L’Eau du Flaunt

by flaunt

The Scents of Hollywood’s Favorite Fashion Rag as Described by Olfactory Curator Chandler Burr
One could argue that the photos flowing out of it, pulling and pushing the eye across the glossy pages, all these photographic windows into all these precise realities mandate a photo realist fragrance for Flaunt. Photo Realism in scent means reproducing these invisible objects (the smells of things: a sliced green apple, eucalyptus leaves crushed on a sidewalk) with photographic exactitude. You’d photograph (metaphorically of course) the smell of Halston Sage’s long glossy hair captured visually by Frederic Auerbach, the scent of Scott Eastwood’s sun-warmed skin on that bench, the black leather around Sasha Pieterse’s breasts. (Leather perfumes are difficult to carry off today, although Jean-Claude Ellena’s masterpiece Kelly Calèche for Hermès, executed it beautifully. With a Flaunt leather, I think the key would lie in creating a scent equilibrium with the smell of her breasts.)

But one could just as easily argue the diametric opposite. The fantastical stylization of this magazine—the chemical-oranged 1970s Polaroid dream of Bruno Mars, the scent of his cigarette (unseen; its smoke fills his mouth) and his hair gel—you could say this demands a hyper-stylized Flaunt perfume. If Dan Gilroy had commissioned a fragrance for Jake Gyllenhaal to wear while shooting Nightcrawler it might have had the almost alarmingly smooth milky chic of Jasmin Rouge (2011) by artist Rodrigo Flores-Roux. You’d be surprised to know how vast a role milk scent molecules play in contemporary olfactory art. It would have induced the sickly, uneasy awe spun by Maurice Roucel’s 2008 Dans Tes Bras, the wearing of which I think of as drinking tuberose-laced blood.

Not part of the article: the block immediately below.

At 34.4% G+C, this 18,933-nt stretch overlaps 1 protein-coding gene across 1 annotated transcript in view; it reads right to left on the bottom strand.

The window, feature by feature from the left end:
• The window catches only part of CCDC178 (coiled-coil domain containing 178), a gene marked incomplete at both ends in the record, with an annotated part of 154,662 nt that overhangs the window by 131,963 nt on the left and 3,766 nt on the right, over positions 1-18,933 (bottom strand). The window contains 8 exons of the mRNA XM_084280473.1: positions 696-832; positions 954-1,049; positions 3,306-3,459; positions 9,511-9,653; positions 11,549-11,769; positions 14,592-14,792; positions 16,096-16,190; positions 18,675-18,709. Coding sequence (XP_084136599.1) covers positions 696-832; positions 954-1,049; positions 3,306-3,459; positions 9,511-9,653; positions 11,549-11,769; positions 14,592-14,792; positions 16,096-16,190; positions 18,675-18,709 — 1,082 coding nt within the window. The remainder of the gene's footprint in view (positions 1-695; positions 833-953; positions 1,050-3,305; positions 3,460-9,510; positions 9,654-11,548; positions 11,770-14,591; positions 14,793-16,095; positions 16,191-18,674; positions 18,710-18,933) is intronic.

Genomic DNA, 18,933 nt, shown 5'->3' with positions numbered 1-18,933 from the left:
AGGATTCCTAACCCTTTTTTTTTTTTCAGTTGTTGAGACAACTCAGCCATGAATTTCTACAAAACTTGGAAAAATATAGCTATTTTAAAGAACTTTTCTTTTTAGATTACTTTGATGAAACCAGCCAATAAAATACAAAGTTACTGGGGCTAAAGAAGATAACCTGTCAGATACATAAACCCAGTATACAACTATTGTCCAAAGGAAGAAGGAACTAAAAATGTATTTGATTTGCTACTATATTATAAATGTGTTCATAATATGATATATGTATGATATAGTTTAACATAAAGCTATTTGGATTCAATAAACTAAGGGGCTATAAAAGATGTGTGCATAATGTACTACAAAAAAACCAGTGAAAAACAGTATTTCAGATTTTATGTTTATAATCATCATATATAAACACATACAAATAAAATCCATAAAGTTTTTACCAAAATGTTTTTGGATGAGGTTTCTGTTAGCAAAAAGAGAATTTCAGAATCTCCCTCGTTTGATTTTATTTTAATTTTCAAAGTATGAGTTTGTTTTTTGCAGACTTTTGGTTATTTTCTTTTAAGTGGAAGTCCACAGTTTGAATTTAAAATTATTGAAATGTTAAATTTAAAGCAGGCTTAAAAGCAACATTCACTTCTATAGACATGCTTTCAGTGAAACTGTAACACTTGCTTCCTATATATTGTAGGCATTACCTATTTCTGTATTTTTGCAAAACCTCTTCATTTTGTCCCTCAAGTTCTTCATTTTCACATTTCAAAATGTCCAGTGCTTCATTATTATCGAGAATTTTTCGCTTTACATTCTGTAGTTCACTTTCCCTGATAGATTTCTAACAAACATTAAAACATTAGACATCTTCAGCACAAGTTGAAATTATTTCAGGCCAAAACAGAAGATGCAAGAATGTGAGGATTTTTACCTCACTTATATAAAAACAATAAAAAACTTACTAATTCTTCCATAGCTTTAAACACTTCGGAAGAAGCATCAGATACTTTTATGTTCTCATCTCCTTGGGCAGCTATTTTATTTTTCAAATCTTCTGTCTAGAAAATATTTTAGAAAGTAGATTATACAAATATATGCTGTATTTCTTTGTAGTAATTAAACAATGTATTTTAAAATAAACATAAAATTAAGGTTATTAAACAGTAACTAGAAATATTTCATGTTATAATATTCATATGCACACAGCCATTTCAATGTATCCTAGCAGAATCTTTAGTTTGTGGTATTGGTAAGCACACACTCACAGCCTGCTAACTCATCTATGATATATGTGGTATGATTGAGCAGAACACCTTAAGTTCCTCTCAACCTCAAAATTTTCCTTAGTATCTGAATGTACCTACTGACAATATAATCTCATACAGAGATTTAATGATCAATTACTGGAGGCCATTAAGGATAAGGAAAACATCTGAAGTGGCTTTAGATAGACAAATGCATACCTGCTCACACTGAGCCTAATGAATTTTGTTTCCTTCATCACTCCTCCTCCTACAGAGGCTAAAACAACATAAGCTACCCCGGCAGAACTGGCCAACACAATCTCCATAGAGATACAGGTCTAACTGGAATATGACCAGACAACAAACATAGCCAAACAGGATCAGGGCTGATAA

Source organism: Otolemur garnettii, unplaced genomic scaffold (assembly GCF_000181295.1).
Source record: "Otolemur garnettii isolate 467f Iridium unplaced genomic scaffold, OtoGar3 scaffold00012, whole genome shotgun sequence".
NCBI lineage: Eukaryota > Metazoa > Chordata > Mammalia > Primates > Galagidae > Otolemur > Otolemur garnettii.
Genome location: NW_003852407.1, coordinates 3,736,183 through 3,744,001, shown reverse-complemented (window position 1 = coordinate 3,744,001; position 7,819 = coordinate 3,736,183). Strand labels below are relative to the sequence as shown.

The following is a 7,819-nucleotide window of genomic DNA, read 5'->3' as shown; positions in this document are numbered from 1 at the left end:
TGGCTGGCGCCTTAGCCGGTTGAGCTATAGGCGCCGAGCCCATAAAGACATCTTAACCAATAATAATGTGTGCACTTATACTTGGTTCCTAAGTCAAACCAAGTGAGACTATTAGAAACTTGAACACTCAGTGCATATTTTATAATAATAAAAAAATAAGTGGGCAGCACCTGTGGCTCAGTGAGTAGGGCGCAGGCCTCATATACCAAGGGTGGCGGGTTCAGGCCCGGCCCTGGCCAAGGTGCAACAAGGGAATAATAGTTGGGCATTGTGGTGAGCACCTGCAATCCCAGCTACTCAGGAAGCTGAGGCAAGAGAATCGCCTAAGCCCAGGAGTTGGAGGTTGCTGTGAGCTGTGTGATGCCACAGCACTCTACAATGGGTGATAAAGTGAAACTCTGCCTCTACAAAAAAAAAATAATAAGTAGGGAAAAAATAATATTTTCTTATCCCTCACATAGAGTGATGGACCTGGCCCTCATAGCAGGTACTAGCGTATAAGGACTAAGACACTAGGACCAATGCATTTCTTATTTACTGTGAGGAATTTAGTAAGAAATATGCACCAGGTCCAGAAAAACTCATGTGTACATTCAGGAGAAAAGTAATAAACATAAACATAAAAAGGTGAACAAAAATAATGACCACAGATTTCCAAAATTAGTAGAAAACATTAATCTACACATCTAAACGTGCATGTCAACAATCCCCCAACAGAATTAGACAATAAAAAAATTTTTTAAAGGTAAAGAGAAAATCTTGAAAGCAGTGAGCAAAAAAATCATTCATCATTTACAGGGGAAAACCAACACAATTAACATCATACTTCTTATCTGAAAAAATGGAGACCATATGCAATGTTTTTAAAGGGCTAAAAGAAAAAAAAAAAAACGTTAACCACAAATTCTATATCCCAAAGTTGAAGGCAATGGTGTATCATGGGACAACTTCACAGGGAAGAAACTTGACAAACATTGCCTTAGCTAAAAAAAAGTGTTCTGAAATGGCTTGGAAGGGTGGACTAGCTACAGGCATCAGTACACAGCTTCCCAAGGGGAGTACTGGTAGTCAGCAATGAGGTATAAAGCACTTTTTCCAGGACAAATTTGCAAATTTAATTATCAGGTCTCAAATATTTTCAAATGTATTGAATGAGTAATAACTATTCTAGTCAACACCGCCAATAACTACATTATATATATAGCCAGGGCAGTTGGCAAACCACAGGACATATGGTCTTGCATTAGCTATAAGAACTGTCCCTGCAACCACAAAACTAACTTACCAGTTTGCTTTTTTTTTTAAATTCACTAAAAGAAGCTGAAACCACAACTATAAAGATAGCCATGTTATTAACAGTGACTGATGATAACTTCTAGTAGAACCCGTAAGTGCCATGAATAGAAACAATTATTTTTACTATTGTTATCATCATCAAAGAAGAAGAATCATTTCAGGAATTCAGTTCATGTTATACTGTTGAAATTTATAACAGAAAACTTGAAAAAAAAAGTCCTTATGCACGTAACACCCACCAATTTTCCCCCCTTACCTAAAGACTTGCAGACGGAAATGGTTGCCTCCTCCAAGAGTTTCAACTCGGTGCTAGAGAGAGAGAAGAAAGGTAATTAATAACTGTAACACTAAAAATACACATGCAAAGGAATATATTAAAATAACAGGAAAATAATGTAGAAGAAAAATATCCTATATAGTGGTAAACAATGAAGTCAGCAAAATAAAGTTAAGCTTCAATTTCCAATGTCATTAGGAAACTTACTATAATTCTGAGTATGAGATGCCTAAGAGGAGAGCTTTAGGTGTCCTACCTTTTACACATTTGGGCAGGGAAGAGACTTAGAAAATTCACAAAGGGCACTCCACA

Or a pure abstract expressionist perfume then. Concepts, not objects. Or objects turned into concepts. Philip B. sent me his Peppermint & Avocado Shampoo. I have it on my desk as I write: an eerie avocado puréed with a peppermint razor blade.

Yet what could surprise more than a floral? In Omar Lagda’s film for Flaunt, Chris Pine finds a bouquet in a Lamborghini. He lays the flowers on the roof. How about a floral perfume for Chris Pine? A very interesting idea for a creative director. But I’d do something else.

For the scent I’d start with a very low dose of gamma-nonalactone. You have to start somewhere; it’s a terrific molecule. A sort of sour tamarind and sweet coconut. Add to that a barley, abstracted. Barley is an underrated scent, somewhere between the scents of beige and tan, equal parts warm and cool. I would try it silken (orris root), roughed up (earthy vetiver), ironed (Nirvanolide®). I would start there and see where it goes.

Elisa Johns. “Flowers & Weeds,” (2005). Oil and Pencil on Canvas on Panel. 54 1/4 X 59 3/4 inches. Courtesy Bonhams.